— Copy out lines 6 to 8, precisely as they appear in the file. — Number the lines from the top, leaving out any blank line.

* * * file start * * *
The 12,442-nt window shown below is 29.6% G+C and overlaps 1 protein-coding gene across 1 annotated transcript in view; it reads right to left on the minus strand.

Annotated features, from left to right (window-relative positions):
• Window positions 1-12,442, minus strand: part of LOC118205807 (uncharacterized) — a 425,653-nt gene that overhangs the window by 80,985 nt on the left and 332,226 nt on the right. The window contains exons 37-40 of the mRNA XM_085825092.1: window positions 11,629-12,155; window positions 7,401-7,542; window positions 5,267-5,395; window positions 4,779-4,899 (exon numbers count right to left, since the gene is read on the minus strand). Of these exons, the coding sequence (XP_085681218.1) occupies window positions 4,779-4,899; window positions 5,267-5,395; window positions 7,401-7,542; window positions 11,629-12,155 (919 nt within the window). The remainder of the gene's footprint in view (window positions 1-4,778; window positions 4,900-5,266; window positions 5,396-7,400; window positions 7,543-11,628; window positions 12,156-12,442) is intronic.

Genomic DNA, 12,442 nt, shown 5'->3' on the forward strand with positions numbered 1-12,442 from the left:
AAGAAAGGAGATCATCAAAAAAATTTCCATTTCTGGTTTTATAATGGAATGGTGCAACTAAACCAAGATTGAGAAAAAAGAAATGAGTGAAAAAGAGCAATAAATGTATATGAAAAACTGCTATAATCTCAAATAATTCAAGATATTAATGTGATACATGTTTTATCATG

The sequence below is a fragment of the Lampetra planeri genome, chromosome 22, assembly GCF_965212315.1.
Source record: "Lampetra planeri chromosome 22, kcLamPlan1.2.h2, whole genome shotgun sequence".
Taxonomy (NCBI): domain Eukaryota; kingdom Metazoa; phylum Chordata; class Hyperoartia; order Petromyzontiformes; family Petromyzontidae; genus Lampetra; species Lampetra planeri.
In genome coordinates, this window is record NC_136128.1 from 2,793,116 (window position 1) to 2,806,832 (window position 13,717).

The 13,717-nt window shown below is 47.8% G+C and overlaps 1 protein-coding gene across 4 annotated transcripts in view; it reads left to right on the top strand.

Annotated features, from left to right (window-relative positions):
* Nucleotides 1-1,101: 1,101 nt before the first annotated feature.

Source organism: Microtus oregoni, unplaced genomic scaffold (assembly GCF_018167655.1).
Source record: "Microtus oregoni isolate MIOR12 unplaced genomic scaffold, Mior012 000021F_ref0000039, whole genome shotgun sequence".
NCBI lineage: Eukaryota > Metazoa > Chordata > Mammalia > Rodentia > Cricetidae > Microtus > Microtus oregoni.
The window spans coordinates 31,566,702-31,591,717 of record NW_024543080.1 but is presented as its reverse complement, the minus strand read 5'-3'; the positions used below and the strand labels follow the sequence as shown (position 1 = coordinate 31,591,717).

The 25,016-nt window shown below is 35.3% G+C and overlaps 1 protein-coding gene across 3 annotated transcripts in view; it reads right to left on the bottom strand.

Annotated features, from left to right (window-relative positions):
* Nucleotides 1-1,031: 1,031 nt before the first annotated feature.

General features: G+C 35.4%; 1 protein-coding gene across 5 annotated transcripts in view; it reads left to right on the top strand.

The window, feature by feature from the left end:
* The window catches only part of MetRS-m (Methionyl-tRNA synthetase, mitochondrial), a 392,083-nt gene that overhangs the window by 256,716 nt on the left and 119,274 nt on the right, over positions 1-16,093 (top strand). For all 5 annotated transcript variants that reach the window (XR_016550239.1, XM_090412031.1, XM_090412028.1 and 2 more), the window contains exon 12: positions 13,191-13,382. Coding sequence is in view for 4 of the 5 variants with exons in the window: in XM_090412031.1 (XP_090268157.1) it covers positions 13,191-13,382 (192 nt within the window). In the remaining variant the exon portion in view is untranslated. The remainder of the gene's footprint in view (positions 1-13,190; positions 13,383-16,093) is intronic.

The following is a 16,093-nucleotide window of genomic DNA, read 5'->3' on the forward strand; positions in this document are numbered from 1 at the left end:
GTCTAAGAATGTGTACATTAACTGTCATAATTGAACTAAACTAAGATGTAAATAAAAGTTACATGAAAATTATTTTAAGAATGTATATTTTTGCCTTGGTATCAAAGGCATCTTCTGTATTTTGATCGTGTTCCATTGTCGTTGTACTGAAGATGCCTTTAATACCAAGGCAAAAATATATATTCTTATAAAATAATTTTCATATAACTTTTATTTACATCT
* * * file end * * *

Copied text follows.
The sequence below is a fragment of the Lampetra planeri genome, chromosome 22, assembly GCF_965212315.1.
Source record: "Lampetra planeri chromosome 22, kcLamPlan1.2.h2, whole genome shotgun sequence".
Taxonomy (NCBI): domain Eukaryota; kingdom Metazoa; phylum Chordata; class Hyperoartia; order Petromyzontiformes; family Petromyzontidae; genus Lampetra; species Lampetra planeri.